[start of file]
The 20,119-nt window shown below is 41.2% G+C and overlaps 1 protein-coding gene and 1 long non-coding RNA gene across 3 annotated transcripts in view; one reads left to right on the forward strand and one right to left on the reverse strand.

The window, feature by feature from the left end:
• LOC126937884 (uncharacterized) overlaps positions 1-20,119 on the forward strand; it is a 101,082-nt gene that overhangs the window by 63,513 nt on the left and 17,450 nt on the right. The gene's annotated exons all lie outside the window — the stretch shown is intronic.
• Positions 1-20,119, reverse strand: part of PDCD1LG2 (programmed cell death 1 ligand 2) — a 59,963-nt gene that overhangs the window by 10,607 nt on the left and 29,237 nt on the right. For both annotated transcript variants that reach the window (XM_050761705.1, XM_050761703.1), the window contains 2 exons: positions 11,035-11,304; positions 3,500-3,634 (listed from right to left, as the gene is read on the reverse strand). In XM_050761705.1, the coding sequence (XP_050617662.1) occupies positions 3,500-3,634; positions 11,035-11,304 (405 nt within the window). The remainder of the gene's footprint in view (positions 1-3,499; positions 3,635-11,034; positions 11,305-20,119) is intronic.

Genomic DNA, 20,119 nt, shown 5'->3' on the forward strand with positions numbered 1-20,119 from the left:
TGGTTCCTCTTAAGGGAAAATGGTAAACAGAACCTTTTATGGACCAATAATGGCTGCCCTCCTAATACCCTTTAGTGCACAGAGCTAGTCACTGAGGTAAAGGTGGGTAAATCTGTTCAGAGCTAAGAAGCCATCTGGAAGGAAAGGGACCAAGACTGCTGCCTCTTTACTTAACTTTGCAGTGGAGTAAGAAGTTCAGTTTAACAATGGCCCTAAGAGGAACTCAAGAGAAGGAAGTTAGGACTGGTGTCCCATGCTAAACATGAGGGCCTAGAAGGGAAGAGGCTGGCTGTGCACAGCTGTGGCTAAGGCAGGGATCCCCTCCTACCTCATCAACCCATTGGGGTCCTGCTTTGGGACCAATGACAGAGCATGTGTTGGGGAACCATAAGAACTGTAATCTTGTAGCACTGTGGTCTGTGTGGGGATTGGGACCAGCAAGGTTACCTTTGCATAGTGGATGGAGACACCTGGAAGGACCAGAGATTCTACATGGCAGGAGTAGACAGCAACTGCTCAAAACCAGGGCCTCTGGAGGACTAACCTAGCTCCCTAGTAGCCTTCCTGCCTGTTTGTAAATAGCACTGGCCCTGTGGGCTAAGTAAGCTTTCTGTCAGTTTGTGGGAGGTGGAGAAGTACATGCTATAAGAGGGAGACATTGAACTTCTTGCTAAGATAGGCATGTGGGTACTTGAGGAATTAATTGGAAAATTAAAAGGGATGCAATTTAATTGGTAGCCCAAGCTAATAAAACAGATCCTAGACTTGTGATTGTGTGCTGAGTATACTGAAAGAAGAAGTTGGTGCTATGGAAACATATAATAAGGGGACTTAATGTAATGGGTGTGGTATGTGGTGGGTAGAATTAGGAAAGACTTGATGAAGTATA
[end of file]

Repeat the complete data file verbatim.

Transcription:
The 20,119-nt window shown below is 41.2% G+C and overlaps 1 protein-coding gene and 1 long non-coding RNA gene across 3 annotated transcripts in view; one reads left to right on the forward strand and one right to left on the reverse strand.

The window, feature by feature from the left end:
• LOC126937884 (uncharacterized) overlaps positions 1-20,119 on the forward strand; it is a 101,082-nt gene that overhangs the window by 63,513 nt on the left and 17,450 nt on the right. The gene's annotated exons all lie outside the window — the stretch shown is intronic.
• Positions 1-20,119, reverse strand: part of PDCD1LG2 (programmed cell death 1 ligand 2) — a 59,963-nt gene that overhangs the window by 10,607 nt on the left and 29,237 nt on the right. For both annotated transcript variants that reach the window (XM_050761705.1, XM_050761703.1), the window contains 2 exons: positions 11,035-11,304; positions 3,500-3,634 (listed from right to left, as the gene is read on the reverse strand). In XM_050761705.1, the coding sequence (XP_050617662.1) occupies positions 3,500-3,634; positions 11,035-11,304 (405 nt within the window). The remainder of the gene's footprint in view (positions 1-3,499; positions 3,635-11,034; positions 11,305-20,119) is intronic.

Genomic DNA, 20,119 nt, shown 5'->3' on the forward strand with positions numbered 1-20,119 from the left:
TGGTTCCTCTTAAGGGAAAATGGTAAACAGAACCTTTTATGGACCAATAATGGCTGCCCTCCTAATACCCTTTAGTGCACAGAGCTAGTCACTGAGGTAAAGGTGGGTAAATCTGTTCAGAGCTAAGAAGCCATCTGGAAGGAAAGGGACCAAGACTGCTGCCTCTTTACTTAACTTTGCAGTGGAGTAAGAAGTTCAGTTTAACAATGGCCCTAAGAGGAACTCAAGAGAAGGAAGTTAGGACTGGTGTCCCATGCTAAACATGAGGGCCTAGAAGGGAAGAGGCTGGCTGTGCACAGCTGTGGCTAAGGCAGGGATCCCCTCCTACCTCATCAACCCATTGGGGTCCTGCTTTGGGACCAATGACAGAGCATGTGTTGGGGAACCATAAGAACTGTAATCTTGTAGCACTGTGGTCTGTGTGGGGATTGGGACCAGCAAGGTTACCTTTGCATAGTGGATGGAGACACCTGGAAGGACCAGAGATTCTACATGGCAGGAGTAGACAGCAACTGCTCAAAACCAGGGCCTCTGGAGGACTAACCTAGCTCCCTAGTAGCCTTCCTGCCTGTTTGTAAATAGCACTGGCCCTGTGGGCTAAGTAAGCTTTCTGTCAGTTTGTGGGAGGTGGAGAAGTACATGCTATAAGAGGGAGACATTGAACTTCTTGCTAAGATAGGCATGTGGGTACTTGAGGAATTAATTGGAAAATTAAAAGGGATGCAATTTAATTGGTAGCCCAAGCTAATAAAACAGATCCTAGACTTGTGATTGTGTGCTGAGTATACTGAAAGAAGAAGTTGGTGCTATGGAAACATATAATAAGGGGACTTAATGTAATGGGTGTGGTATGTGGTGGGTAGAATTAGGAAAGACTTGATGAAGTATA